The body and mind are preparing for tomorrow
We spend about one-third of our lives sleeping. For many animals, sleep represents a time of vulnerability. Some species even developed special defenses against danger from predators while they slept. Dolphins and many species of ducks and birds show “split brain” activity, where one half of the brain sleeps while the other half remains alert for dangers or performs basic movements like swimming or flipper movement to remain afloat.
If sleep is such a dangerous time, then why do we do it?
Research into the purpose of sleep looked first at what happens when sleep is disturbed. Studies have shown correlations between certain sleep disturbances and future health problems. Sleep and dreaming appear to play a role in memory consolidation and learning. Problem-solving may even occur during sleep. Have you ever awakened and found you “magically” have the solution to a problem?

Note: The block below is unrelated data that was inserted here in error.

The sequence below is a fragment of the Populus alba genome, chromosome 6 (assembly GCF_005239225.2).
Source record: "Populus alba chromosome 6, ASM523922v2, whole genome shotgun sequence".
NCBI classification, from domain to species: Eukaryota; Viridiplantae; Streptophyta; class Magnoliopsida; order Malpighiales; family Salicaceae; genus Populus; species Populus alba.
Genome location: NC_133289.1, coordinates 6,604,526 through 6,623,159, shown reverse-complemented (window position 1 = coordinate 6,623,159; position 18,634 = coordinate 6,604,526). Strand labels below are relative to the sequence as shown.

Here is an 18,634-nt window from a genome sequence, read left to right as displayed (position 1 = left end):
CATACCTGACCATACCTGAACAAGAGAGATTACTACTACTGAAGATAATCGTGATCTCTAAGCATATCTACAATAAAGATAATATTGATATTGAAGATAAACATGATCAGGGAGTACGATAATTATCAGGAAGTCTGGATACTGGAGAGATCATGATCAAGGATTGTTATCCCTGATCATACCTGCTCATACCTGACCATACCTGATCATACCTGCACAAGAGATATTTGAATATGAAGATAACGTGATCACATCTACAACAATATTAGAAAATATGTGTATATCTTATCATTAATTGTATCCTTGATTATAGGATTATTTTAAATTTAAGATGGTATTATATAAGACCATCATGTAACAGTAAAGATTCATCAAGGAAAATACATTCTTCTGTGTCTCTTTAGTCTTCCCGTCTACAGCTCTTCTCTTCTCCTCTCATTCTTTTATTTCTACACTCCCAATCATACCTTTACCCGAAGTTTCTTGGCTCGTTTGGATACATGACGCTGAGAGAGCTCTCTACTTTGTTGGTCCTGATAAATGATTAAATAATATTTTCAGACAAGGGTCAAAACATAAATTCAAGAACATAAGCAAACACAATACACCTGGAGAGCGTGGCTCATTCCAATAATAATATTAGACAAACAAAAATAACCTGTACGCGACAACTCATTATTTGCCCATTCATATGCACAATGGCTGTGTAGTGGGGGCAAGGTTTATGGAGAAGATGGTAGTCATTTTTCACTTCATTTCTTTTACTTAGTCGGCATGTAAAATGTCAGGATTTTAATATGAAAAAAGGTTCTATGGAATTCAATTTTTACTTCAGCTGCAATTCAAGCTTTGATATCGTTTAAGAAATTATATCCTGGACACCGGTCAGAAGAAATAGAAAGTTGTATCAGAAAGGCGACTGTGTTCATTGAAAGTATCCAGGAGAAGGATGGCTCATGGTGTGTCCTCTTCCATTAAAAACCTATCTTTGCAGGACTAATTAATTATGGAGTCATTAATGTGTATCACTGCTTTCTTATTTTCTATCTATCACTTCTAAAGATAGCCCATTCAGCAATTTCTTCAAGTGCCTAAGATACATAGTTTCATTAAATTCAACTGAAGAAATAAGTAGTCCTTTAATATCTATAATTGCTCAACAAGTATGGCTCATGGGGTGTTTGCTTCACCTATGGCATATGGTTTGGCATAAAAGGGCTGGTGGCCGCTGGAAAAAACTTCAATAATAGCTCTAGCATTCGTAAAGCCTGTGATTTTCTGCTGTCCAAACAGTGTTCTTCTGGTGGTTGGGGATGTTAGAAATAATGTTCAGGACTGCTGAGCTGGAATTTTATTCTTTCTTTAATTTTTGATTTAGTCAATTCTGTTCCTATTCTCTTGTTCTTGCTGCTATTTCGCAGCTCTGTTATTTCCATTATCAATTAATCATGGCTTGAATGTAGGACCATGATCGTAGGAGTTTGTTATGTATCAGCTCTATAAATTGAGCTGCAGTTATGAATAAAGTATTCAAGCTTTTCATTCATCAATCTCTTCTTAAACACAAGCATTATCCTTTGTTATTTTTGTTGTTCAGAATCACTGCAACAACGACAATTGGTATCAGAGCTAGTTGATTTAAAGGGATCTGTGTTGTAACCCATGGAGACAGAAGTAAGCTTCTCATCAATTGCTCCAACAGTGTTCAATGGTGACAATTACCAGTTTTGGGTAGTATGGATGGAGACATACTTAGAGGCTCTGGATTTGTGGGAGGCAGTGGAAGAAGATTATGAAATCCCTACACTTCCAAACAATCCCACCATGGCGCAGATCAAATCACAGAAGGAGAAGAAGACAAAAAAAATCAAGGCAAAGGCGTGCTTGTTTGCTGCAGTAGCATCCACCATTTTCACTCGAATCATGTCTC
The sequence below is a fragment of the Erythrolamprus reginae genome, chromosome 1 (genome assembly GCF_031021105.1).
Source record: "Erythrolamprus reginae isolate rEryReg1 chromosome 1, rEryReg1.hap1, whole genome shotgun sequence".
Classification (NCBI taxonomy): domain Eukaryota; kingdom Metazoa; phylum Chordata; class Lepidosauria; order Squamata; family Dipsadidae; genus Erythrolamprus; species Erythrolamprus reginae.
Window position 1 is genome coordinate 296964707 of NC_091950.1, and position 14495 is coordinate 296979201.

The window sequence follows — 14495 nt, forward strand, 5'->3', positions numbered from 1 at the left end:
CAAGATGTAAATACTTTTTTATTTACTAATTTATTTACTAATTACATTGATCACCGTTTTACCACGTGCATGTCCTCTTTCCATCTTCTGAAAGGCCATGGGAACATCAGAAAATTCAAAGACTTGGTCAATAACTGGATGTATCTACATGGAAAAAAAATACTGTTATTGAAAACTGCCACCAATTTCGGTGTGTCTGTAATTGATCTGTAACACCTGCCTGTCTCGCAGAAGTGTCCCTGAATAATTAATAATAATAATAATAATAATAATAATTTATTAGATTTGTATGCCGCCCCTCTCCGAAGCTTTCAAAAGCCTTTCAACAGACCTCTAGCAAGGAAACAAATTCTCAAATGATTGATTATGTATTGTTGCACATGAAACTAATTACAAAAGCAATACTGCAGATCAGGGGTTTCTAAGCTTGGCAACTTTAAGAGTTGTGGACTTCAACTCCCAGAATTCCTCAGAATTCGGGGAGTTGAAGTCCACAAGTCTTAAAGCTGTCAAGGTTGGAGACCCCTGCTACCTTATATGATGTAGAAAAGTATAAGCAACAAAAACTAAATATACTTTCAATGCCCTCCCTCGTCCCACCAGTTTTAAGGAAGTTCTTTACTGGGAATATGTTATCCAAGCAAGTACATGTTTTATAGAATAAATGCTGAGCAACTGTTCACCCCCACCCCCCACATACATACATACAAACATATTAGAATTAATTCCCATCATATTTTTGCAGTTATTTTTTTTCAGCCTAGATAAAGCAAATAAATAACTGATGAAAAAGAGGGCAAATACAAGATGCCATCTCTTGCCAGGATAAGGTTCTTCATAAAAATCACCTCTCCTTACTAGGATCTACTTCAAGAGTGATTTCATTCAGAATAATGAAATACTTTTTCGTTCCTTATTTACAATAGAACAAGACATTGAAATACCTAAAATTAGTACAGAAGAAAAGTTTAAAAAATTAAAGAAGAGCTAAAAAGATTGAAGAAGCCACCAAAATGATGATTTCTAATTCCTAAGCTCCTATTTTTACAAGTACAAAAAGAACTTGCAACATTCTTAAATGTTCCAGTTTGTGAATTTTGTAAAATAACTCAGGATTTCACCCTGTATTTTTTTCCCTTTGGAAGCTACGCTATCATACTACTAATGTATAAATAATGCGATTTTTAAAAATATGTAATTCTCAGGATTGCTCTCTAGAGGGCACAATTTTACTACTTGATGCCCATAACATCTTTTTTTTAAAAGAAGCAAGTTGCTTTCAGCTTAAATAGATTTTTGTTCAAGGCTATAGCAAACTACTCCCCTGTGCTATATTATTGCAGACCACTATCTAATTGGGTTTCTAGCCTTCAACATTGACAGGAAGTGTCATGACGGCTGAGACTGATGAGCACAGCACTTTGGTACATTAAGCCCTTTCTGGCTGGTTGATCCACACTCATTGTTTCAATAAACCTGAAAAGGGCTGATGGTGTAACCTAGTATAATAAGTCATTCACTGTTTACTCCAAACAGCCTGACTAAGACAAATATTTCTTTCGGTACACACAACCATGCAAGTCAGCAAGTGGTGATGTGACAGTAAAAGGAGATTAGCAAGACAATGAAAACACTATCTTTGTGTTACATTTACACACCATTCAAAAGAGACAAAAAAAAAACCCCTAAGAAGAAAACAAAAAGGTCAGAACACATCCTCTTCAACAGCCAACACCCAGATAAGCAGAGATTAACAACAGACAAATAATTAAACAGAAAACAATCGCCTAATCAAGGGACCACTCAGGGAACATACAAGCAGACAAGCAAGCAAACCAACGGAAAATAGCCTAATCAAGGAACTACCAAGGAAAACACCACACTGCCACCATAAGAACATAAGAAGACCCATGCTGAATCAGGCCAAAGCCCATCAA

Continue reading “Working while you sleep – getting your ducks in a row!”
the quantity – the quality – and the timing all count!
Sleep used to be viewed as a passive, dormant state – seemingly insignificant. But research begun in the 1950’s changed that. We now better understand that sleep affects our physical and mental health. Sleep is part of the circadian rhythm, a 24-hour cycle driven by light and dark in our environment. The circadian rhythm controls at least 15% of our DNA, including our body’s repair mechanisms. Most hormone production is regulated by sleep. The recently discovered glymphatic system works to eliminate toxins from the brain while we sleep. And sleep is when we solidify learning and establish memories.
When we don’t get enough sleep we are tired during the day, have concentration and memory problems, decreased attention span, and bad moods. Over time, health problems can develop. The immune system may weaken; obesity, diabetes and cardiovascular issues can develop due to sleep deprivation.
Continue reading “How much sleep do you need?”